By Uditha Devapriya –
The recent visits of India’s External Affairs Minister and a delegation from the Communist Party of China (CPC) reveal Sri Lanka’s geopolitical complexities, as well as its foreign policy failures. Even if Sri Lanka has not appreciated it enough, its two most powerful neighbours still prioritise us in their scheme of things. Anything that happens here is obviously going to be felt there. The issue, to me, isn’t that we haven’t acknowledged this properly: at times it feels as though we haven’t acknowledged anything at all.
I think we need to put these two visits in perspective, and properly. Sri Lanka is at a virtual standstill. Although tourist arrivals have improved considerably from last year, the country is still reeling from shortages. Queues are nowhere to be found, but that is owing to enforced privations and quotas. Sathosa is going through a price reduction spree, but malnutrition is high and the poor are skipping a meal or two a day. A recent World Food Programme (WFP) survey paints a rather grim picture: food insecurity is highest in the most deprived regions, including the Southern, the Uva, and the Sabaragamuwa Provinces.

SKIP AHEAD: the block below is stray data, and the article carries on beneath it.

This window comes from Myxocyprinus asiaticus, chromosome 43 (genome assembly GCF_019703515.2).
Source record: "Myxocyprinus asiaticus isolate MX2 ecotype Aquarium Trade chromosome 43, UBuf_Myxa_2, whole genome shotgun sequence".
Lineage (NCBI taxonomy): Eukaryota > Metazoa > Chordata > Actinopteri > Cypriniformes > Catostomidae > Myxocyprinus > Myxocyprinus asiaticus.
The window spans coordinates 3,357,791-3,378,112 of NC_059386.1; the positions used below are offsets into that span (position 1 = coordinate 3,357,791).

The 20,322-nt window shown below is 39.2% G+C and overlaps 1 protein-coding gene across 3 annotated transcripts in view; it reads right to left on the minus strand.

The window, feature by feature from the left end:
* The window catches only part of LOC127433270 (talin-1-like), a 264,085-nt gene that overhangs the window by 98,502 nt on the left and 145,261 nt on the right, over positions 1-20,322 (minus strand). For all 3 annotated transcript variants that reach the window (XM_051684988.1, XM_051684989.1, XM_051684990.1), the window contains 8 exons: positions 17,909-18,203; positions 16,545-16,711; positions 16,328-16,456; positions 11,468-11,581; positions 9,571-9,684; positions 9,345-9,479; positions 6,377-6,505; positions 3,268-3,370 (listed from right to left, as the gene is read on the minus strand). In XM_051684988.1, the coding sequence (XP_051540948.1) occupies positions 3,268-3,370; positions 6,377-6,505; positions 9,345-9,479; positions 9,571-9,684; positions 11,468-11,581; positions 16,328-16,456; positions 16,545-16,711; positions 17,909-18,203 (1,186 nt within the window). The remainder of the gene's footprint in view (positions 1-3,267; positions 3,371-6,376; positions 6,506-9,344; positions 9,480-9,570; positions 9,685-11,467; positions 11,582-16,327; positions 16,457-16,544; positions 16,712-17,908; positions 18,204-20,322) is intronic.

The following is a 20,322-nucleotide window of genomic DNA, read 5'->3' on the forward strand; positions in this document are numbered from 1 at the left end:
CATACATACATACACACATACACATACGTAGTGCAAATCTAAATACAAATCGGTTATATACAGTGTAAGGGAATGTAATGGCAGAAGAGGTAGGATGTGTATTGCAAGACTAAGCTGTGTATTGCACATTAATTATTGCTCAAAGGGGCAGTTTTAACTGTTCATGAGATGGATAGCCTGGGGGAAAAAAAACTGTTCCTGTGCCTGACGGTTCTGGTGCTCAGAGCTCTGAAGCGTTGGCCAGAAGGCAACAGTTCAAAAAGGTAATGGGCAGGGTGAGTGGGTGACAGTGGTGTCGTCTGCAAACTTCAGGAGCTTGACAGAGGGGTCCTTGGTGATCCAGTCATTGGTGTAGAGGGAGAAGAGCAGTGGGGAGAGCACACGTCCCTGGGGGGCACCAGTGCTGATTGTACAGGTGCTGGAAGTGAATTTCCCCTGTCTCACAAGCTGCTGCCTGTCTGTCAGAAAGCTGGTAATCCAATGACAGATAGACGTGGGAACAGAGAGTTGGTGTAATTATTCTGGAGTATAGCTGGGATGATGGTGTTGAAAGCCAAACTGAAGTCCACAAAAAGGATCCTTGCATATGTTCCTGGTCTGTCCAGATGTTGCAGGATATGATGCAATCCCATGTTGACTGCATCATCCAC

All these are tell-tale signs. They are indicative of a fermenting mass of rebellion. What is intriguing is that they cut into the very electoral bases that pushed the Rajapaksas in power and kept them there for so long: in particular, the Southern peasantry. Indeed, if one is to locate the aragalaya less at Galle Face than across the entire country, then one would have to trace its origins to the farmers’ protests against the fertiliser ban. In such a context, it is in the interests of the State, whatever the party in power, to ensure that the minimum pain is inflicted on those most likely to strike back and re-enact last year’s events.
Unfortunately, this is precisely what the government has failed and is failing to do. From tax hikes to welfare cuts, from tariff increases to quantitative tightening, its target seems to be to curb consumption. To that end it is pursuing a heavily neoliberal agenda, focused almost entirely, as Kusum Wijetilleke puts it, on “selling the family silver.”
The government seems to think that the support of the International Monetary Fund (IMF) and World Bank will be enough to implement these measures. It sincerely believes there is no alternative to them: hence the Energy Minister’s recent confrontations with the Public Utilities Commission Chairman, and his remark, actually bordering on a threat, that if tariffs are not hiked, we will all once again see queues and lengthy power cuts.
The Ranil Wickremesinghe government, in other words, is committing the two mistakes which every UNP administration – barring one, the Ranasinghe Premadasa regime – has committed, namely 1) to conflate legality or constitutionality with political legitimacy and 2) to consider international approbation as the greenlight for everything.